Adapt. Adapt. Adapt. To be adaptable in a startup is key. With all the planning in the world there will always be problems that were not planned for. A lot of the time these adaptations are risky, however we must adapt to achieve our start up goals. 


What would you have done differently if you are given the chance to start over your startup journey?

Not stickered cans! Keeping investment cost low is awesome but it decreases the start ups ability to have economy of scale so increases price per unit. So a bit more money up front bootstrapping would have resulted in higher returns in the first brew.

Wellness startup Calm Pipe promotes healthier lifestyles through smoke-free pipes

Wednesday, March 10th, 2021

Founded by Scott Pearson and Heather Pearson, Calm Pipe helps people quit smoking by providing vape-free, smoke-free and nicotine-free pipes. Starting out with a team of just two, the idea for this wellness startup was first established in 2019, starting with Ōtautahi Christchurch as the testing market. Through innovative pipe technologies that encourage deep breathing and mindfulness, the co-founders aim to not just change their customers’ bad habits but also reduce smoking addiction on a societal level.

Calm Pipe’s early adopters are social smokers who want to quit and are looking for a healthy alternative. Most people who relapse find themselves doing so as a result of stress, and depression in their lives. Calm pipes help calm their minds through deep and slower breathing, hence support them through moments when they’re most vulnerable to relapses.


Introducing Heather Pearson


Why did you decide to embark on your startup journey?
Calm Pipe has an interesting backstory. Years ago, Scott and I spent a year in Colorado and found ourselves on the edge of the Hayman Forest Fires. To help threatened homes, we cleared scrub and vegetation but we’re getting dust and smoke in our lungs. We wondered … is this what smokers and the people around them face on a daily basis? At this moment, we started to discuss a design for a device that would mimic the hand to mouth habit without all of the other stuff that goes along with smoking.

What is the most enjoyable part of your startup journey so far?
Listening to our customers and hearing the success stories has been absolutely brilliant. We know Calm Pipe isn’t the solution for everyone but it gives people another option. The success stories feed our motivation. We’re a pretty awesome team with loads of future plans and products in the pipeline… no pun intended 🙂

What is the most challenging part of your startup journey so far? Why?
The most challenging thing so far would have to be time and budget. I think most startups would have similar challenges. It takes a lot of time to line everything up and with a small budget you find yourself doing most of the work yourself, we’re constantly needing to upskill. We’re pretty lucky being in the Te Ōhaka Startup Incubation Programme and having access to some pretty awesome experts

What are your biggest lessons you have learned in your start up journey so far?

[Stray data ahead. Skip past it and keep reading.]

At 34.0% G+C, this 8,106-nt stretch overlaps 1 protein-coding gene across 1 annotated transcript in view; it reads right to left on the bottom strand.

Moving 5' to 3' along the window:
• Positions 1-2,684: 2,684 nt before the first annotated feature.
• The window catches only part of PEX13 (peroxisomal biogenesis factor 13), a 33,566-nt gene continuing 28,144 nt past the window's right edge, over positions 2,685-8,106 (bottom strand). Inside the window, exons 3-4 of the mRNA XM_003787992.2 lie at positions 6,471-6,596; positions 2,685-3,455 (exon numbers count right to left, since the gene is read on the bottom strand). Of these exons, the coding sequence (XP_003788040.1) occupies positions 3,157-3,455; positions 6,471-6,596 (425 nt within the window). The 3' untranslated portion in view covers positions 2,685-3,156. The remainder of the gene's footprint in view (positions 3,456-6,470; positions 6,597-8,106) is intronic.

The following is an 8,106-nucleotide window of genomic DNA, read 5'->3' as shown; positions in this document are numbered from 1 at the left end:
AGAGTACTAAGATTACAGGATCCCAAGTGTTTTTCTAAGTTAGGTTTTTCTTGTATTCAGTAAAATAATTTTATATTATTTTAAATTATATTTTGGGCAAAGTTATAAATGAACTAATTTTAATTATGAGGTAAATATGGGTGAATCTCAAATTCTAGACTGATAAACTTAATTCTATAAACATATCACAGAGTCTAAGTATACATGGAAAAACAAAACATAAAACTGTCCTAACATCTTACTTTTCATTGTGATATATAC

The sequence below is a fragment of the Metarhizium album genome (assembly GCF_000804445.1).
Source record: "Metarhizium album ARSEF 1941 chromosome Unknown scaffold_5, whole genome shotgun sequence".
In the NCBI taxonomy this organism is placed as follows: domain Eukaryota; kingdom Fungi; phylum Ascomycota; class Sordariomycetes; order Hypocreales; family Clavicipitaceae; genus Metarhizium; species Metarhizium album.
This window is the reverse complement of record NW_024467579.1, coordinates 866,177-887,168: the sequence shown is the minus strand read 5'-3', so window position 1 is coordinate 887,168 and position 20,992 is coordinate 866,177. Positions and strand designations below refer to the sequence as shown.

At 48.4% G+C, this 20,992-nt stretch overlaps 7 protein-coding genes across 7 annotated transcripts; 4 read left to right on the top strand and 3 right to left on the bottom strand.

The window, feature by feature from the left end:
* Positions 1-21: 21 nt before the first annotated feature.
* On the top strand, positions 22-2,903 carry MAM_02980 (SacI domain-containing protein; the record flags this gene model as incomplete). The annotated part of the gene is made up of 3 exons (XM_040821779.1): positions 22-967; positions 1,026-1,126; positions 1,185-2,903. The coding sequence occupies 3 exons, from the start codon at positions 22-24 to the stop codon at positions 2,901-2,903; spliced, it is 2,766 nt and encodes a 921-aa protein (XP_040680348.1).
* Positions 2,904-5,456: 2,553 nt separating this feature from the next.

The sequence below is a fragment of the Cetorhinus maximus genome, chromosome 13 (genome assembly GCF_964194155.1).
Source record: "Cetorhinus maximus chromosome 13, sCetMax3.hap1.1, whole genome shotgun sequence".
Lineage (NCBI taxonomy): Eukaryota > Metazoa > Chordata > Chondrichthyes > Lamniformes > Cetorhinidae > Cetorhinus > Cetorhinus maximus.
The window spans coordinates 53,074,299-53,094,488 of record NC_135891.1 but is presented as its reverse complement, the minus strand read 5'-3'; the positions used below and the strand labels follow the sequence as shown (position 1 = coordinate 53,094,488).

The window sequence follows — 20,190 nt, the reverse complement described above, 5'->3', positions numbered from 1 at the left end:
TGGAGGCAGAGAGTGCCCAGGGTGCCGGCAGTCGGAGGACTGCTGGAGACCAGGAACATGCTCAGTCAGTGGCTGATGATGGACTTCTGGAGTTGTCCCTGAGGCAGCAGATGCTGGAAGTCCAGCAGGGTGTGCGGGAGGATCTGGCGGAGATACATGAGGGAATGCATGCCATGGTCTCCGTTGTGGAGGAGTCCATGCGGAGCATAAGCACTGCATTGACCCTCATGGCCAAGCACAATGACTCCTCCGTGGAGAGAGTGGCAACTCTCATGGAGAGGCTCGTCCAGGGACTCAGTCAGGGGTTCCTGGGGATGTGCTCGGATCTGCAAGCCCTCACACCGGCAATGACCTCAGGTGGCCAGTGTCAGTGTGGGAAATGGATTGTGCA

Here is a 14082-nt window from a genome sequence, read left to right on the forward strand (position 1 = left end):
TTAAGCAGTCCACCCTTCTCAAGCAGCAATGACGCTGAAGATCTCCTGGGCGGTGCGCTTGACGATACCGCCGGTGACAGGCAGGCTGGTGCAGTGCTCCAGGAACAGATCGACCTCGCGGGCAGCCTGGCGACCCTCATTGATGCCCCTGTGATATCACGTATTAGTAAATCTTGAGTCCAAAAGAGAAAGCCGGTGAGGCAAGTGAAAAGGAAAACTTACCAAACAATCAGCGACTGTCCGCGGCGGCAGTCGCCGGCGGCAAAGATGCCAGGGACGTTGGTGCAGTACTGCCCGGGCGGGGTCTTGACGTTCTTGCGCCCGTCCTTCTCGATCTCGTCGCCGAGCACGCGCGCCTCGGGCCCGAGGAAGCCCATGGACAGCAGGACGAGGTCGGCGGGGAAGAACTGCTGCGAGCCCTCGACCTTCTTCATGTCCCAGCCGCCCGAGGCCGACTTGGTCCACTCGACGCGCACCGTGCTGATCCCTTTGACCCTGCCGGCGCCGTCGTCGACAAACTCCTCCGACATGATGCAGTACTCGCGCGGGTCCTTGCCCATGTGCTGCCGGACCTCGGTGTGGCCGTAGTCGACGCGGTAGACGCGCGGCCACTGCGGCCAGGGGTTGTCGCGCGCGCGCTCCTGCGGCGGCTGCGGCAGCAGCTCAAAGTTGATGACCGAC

One of our biggest lessons so far in our startup journey is quick and efficient decision making. A small decision at the start could have a big impact in our future outcomes. We found it helpful to always bring our decisions back to our company values. What is our purpose and where are we heading?

What would you have done differently if you are given the chance to start over your startup journey?
Our first product is in the shape of an old school pipe, but at the same time, it directs fresh air into the lungs. It’s a really healthy alternative. Unfortunately, we’re currently not allowed to advertise due to the shape or form factor. It’s always important to consider any barriers to market when you’re designing a product. The good news is that we’re heading into our next design sprint to add to our collection of products. Stay tuned!

Te Ōhaka hosted Australian High Commissioner Patricia Forsythe

Thursday, February 25th, 2021

We were honoured to host the Australian High Commissioner, The Honourable Patricia Forsythe at Te Ōhaka – Centre for Growth and Innovation.

Hon. Patricia Forsythe had the opportunity to hear from Partly and Pyper Vision – two startups who are meaningfully engaged with Australia through investment or activity – as well as to meet with the Te Ōhaka community all of whom are keen to drive their ventures beyond NZ borders. 

It was clear throughout the engagement that Australia is a very attractive market for many New Zealand startups. With strong similarity in language and culture, it’s the perfect entry point to the global market for many startups, especially ones that plan to expand further into the US and Europe market. Whilst a few startups in the Te Ōhaka Incubation Programme such as Komodo Wellbeing, Pyper Vision, and Blerb are already in the Australian market, we believe that there are more opportunities to facilitate more connections with investors, partners and customers in Australia. 

Ministry of Awesome Chair, Lloyd Mander, was on hand to discuss the opportunity of greater collaboration and connectivity by establishing mutual beachheads for startups in both markets.   

We are grateful to have had a fruitful engagement with The Honourable Patricia Forsythe, and hope that this is the starting point of many more meaningful connections and partnerships with the Australia startup community.